The Short Version
I’ve been obsessed with cooking and eating good food since I was six years old. I fell in love with the mountains when I was 14. Putting those two passions together gives the very short version of who I am and what this blog is about.
For a few more details—I followed my heart from cooking gig to cooking gig until I landed at Bon Appetit magazine. I was the Food Editor for 20 years, where, mixed in with a lot of hard work, it was my joyful responsibility to fill its pages with delicious, modern and reliable recipes. I also got to travel the world in search of stories, and eat a lot of very good food! Then Bon Appetit moved to New York, and I stayed in Los Angeles with my husband, ending my career at the magazine.
For the next several years, I wrote cookbooks (eight in all), and started blogging about cooking. I also taught about food at wellness resorts, as well as at UCLA, and on small cruise ships offering customized trips for museums and alumni groups. Twelve years ago, however, I developed celiac disease, which demanded a change to my diet, one that focused on gluten-free food, and for me that meant fresh and delicious gluten-free food. My writing turned to helping the gluten-free crowd eat more healthfully while still delectably, a challenge when eliminating wheat.
Most recently, I started teaching cooking classes at a local homeless program, and that has turned into an immensely fulfilling project. You can read about that endeavor in the Cooking to Improve Lives section of this blog.
My husband Steve and I share a passion for hiking. Years ago, we started escaping from Los Angeles to trek in the Sierra Nevada mountains with our two big dogs. Recently we became smitten with an area on the Eastern slope of the Sierra, high above the small town of Bishop, California, 280 miles north of LA. We love it so, we return over and over. One day over lunch, my good friend Karen Dannenbaum suggested I share the recipes I cook at our cabin getaway, and link them with stories about our mountain adventures. That conversation led to this redesigned blog.
More about me
The basic info is above, but read on if you want to know more.
My career in food began long before my years at Bon Appetit. I had been interested in cooking and everything about food since I was six, when my grandmother taught me to make the brown sugar thumbprint cookies we called Grandmother Cookies; I was enthralled by the magic of turning flour, sugar, and eggs into something so delicious. During my teen years, my parents opened a country inn and restaurant in southern Vermont, and to earn a ski pass, I helped out. I quickly discovered that I liked working with the chef, and before long I was spending more time in the kitchen than on the ski slopes. One day the chef disappeared and I was drafted as the new chef. I went on to work at other New England inns, restaurants in Washington D.C. and eventually Los Angeles. For four years, I ran a successful catering business in Southern California, and taught at UCLA and many Los Angeles cooking schools.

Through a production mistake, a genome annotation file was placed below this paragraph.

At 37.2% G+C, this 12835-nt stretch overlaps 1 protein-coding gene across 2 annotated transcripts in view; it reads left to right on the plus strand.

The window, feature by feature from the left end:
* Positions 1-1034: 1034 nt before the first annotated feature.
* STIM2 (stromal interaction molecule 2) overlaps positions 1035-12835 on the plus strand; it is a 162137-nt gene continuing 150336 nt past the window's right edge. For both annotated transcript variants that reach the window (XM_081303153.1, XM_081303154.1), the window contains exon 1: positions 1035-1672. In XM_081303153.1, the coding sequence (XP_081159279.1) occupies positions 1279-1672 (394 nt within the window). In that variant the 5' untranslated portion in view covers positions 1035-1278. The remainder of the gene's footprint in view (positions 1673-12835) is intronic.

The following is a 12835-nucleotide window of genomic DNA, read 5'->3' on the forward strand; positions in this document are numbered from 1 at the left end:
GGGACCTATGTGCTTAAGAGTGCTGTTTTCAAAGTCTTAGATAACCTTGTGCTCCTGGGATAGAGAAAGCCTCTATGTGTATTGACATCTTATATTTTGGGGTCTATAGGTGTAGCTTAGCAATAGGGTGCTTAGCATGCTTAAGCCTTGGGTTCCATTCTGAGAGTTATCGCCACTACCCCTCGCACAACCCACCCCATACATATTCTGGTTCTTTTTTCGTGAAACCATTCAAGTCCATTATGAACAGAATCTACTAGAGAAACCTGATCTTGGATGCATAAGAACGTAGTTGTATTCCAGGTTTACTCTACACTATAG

When I learned about an opening at Bon Appétit, I brushed up on my typing, wrote a résumé, memorized names on the masthead, and went to the offices for an interview. Within a week I was hired as an assistant food editor and began devising recipes for feature stories. Over time, I was promoted to Food Editor, worked with celebrity chefs and notable food writers, visited fabulous restaurants, and ate the food of some of the world’s best chefs.
About 12 years ago I developed celiac disease. I knew immediately that in order to be happy, I had to eat as well as I always had—fresh, simple, farmer’s market-inspired food—but it now had to be free of wheat, rye, barley, and other foods that contain the protein called gluten. Because I am interested in everything about food and cooking, this challenge turned into an enthralling and satisfying project. I attended celiac conferences, read books, and, best of all, experimented in the kitchen.
I love to come up with delicious recipes, and have written eight cookbooks for Williams-Sonoma and Time-Life Inc. My most recent books are dedicated to gluten-free cooking. Weeknight Gluten-Free is filled with recipes for fresh, gluten-free dishes that anyone would love, whether they eat gluten or not. In Gluten-Free Baking I offer goodies and breads using gluten-free whole grains and naturally gluten-free techniques.
I enjoy sharing my knowledge about food and my passion for cooking with new writers and other food professionals. I have been a guest teacher at UCLA and the Art Institute of California. I have spoken at many major food conferences in the country, have appeared on TV food shows and radio programs, and have been a judge for the Julia Child Cookbook Awards. I also served on the Board of Directors of the International Association of Culinary Professionals (IACP) and Careers through Culinary Arts Programs (C-CAP).
As busy as I am, I make time to prepare fresh meals at home almost every night. I am first and foremost a cook, and have fun experimenting with the latest ingredients. I shop at Los Angeles farmers’ markets and organic farms in the foothills of the Sierra, and use local and sustainable ingredients whenever practical. To make certain I have a robust appetite for the food I create, in addition to hiking in the mountains, I add in tango dancing and Nordic walking. I live with my husband, Steve Peck, and our two dogs, Atticus Finch and Tango. Steve is my editor, number one taster, and is responsible for the photos on this blog. He calls himself the blographer. Katharine Allen and Tony Phillips, good friends who live in our mountain community, contribute stunning photos as well. My high school buddy Elliott Simons is also a trusted editor.